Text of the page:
where do you come from?’


He felt
like a casting director. Greta is absolutely built for the part. But which

telephone rang.

difficulty of his turning to lift the receiver was solved by Greta who wheeled
the table to an angle where the phone was close to hand.

His voice croaked.

that you, Tom? Tom, is that you?’

suppose so. I’ll be on solids tomorrow.’ He was actually wider awake than he
wanted anyone to know.

suppose I can come and visit this afternoon?’


Tom’s wife, arrived in the afternoon. He hadn’t yet told her the plans he had
made. She would be intrigued by them but not anxious. That was one advantage of
having a very rich wife. You could make plans without her worrying immediately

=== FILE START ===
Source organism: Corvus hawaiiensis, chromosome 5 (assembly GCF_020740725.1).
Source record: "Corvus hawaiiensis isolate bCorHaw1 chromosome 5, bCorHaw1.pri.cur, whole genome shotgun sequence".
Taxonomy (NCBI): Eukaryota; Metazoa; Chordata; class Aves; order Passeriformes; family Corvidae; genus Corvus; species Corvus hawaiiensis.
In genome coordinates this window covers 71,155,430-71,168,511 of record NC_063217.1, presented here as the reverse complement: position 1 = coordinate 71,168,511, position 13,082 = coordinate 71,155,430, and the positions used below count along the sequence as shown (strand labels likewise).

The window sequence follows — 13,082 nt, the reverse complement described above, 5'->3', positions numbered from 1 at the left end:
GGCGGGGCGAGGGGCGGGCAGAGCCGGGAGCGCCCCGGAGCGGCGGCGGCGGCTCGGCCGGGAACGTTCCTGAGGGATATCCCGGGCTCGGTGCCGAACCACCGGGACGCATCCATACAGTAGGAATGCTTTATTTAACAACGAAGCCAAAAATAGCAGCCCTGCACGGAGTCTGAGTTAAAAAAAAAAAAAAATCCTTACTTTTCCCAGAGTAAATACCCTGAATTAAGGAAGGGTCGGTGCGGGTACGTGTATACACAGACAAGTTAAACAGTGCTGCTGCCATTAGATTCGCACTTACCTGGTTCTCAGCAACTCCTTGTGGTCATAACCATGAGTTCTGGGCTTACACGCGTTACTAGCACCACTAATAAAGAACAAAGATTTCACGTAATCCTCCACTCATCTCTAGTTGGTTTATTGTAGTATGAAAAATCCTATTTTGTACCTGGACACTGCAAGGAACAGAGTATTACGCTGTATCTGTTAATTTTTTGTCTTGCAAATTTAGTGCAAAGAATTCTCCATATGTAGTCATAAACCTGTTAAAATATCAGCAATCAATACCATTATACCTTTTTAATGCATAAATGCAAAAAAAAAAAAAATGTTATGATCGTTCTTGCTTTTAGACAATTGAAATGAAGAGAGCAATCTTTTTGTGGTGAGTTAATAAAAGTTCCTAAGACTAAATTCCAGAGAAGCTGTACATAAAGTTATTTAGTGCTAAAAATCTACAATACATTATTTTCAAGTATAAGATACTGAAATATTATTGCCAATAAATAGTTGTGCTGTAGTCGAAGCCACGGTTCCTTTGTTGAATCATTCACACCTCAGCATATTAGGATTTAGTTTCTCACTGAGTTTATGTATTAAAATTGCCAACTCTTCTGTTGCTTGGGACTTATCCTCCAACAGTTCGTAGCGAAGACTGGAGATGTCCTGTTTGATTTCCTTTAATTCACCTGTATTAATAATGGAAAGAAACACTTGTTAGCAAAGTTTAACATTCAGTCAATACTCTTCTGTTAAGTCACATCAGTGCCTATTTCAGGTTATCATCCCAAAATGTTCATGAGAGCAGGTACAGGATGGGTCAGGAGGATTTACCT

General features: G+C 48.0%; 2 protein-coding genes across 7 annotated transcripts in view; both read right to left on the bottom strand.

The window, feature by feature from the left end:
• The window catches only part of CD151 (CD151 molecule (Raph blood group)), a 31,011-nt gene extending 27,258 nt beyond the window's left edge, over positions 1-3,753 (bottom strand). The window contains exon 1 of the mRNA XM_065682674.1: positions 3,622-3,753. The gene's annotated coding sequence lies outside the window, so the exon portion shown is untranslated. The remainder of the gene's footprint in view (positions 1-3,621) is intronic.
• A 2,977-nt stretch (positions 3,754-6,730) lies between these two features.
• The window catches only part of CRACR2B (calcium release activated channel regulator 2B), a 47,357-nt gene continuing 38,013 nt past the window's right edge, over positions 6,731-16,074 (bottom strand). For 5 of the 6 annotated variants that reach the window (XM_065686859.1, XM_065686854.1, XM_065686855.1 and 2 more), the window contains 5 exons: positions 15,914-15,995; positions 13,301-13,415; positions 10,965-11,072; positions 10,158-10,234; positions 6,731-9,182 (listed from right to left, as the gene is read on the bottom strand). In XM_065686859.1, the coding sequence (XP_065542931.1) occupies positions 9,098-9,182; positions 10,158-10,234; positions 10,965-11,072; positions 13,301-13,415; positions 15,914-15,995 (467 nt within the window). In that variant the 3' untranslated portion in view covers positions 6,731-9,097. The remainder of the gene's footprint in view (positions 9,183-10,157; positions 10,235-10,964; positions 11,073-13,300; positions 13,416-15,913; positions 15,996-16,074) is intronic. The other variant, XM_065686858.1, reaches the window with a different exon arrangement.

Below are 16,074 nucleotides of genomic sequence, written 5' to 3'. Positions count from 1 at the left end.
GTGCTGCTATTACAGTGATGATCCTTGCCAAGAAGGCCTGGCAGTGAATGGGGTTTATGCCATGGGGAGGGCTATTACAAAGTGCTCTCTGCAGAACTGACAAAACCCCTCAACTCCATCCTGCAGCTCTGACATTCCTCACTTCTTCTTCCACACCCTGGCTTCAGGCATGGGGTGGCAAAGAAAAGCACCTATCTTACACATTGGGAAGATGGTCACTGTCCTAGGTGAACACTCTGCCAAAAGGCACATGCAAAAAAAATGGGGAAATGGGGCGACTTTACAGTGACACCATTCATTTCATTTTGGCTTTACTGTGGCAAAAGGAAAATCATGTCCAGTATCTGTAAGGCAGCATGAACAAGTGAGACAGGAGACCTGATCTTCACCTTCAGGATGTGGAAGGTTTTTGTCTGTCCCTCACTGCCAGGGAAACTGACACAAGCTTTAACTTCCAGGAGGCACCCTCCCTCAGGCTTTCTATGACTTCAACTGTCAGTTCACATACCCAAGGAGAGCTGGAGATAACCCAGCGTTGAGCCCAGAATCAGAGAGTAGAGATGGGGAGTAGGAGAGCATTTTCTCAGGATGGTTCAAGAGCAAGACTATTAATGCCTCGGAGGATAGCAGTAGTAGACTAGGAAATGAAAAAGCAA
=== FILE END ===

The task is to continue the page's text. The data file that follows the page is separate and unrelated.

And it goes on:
how it was going to affect her budget. Tom once had a wife who referred back
every action, every thought of his, to her budget. She was much happier
divorced with a well-paid job of her own.

He had
a belly-ache. Came Sister Benedict with her injection.

… Tom!’

was by his bed, smiling, holding his hand. ‘You’re going to be all right,’ she

had said he wasn’t.

said, ‘I want to see Fortescue-Brown.’ That was his lawyer, full of fuss and
business, never letting you get a word in. I only keep him, thought Tom,
because I am too genuinely busy to change.

said Claire.

Fortescue-Brown,’ he said.

‘At a
moment like this you want to see Fortescue-Brown?’

right,’ he said.

pulled up a chair and sat close to his bed, pushing the wheeled table out of
the way. When he looked again only the chair was there and a nurse was coming
in with a tray of filthy supper.

is your name?’


Ruth, I can’t eat that white soup.’

would you like to eat? I’ll ask for something else.’

‘I am
straining every muscle in my imagination to think of something else. Forget it.’